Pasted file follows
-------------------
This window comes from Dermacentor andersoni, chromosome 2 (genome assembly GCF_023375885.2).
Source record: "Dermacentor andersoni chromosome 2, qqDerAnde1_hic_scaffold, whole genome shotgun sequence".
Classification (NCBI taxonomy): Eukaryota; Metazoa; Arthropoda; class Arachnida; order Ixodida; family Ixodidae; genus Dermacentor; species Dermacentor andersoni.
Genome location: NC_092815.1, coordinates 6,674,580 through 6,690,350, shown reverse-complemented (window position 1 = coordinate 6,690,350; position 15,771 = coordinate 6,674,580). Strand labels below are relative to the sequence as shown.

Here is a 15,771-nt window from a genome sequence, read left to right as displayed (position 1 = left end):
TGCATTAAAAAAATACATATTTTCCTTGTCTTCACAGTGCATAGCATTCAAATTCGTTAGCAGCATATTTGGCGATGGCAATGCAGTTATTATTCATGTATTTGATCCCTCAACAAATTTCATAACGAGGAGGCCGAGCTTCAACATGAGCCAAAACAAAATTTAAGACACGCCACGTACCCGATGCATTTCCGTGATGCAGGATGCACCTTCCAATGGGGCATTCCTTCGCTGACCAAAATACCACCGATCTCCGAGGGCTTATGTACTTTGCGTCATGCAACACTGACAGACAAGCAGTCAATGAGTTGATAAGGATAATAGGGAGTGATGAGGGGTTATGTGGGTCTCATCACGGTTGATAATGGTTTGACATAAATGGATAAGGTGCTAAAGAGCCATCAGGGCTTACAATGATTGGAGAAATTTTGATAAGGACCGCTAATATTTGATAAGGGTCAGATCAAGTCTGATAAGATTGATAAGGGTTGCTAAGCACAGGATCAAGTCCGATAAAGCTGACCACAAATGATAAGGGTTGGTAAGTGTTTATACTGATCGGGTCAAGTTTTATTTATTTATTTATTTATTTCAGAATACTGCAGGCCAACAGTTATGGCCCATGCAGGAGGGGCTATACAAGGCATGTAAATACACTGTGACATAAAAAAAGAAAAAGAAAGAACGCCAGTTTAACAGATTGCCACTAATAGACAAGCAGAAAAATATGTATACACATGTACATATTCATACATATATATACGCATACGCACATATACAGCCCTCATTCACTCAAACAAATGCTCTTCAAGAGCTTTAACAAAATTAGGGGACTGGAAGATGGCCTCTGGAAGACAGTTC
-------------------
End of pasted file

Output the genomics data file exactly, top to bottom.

This window comes from Dermacentor andersoni, chromosome 2 (genome assembly GCF_023375885.2).
Source record: "Dermacentor andersoni chromosome 2, qqDerAnde1_hic_scaffold, whole genome shotgun sequence".
Classification (NCBI taxonomy): Eukaryota; Metazoa; Arthropoda; class Arachnida; order Ixodida; family Ixodidae; genus Dermacentor; species Dermacentor andersoni.
Genome location: NC_092815.1, coordinates 6,674,580 through 6,690,350, shown reverse-complemented (window position 1 = coordinate 6,690,350; position 15,771 = coordinate 6,674,580). Strand labels below are relative to the sequence as shown.

Here is a 15,771-nt window from a genome sequence, read left to right as displayed (position 1 = left end):
TGCATTAAAAAAATACATATTTTCCTTGTCTTCACAGTGCATAGCATTCAAATTCGTTAGCAGCATATTTGGCGATGGCAATGCAGTTATTATTCATGTATTTGATCCCTCAACAAATTTCATAACGAGGAGGCCGAGCTTCAACATGAGCCAAAACAAAATTTAAGACACGCCACGTACCCGATGCATTTCCGTGATGCAGGATGCACCTTCCAATGGGGCATTCCTTCGCTGACCAAAATACCACCGATCTCCGAGGGCTTATGTACTTTGCGTCATGCAACACTGACAGACAAGCAGTCAATGAGTTGATAAGGATAATAGGGAGTGATGAGGGGTTATGTGGGTCTCATCACGGTTGATAATGGTTTGACATAAATGGATAAGGTGCTAAAGAGCCATCAGGGCTTACAATGATTGGAGAAATTTTGATAAGGACCGCTAATATTTGATAAGGGTCAGATCAAGTCTGATAAGATTGATAAGGGTTGCTAAGCACAGGATCAAGTCCGATAAAGCTGACCACAAATGATAAGGGTTGGTAAGTGTTTATACTGATCGGGTCAAGTTTTATTTATTTATTTATTTATTTCAGAATACTGCAGGCCAACAGTTATGGCCCATGCAGGAGGGGCTATACAAGGCATGTAAATACACTGTGACATAAAAAAAGAAAAAGAAAGAACGCCAGTTTAACAGATTGCCACTAATAGACAAGCAGAAAAATATGTATACACATGTACATATTCATACATATATATACGCATACGCACATATACAGCCCTCATTCACTCAAACAAATGCTCTTCAAGAGCTTTAACAAAATTAGGGGACTGGAAGATGGCCTCTGGAAGACAGTTC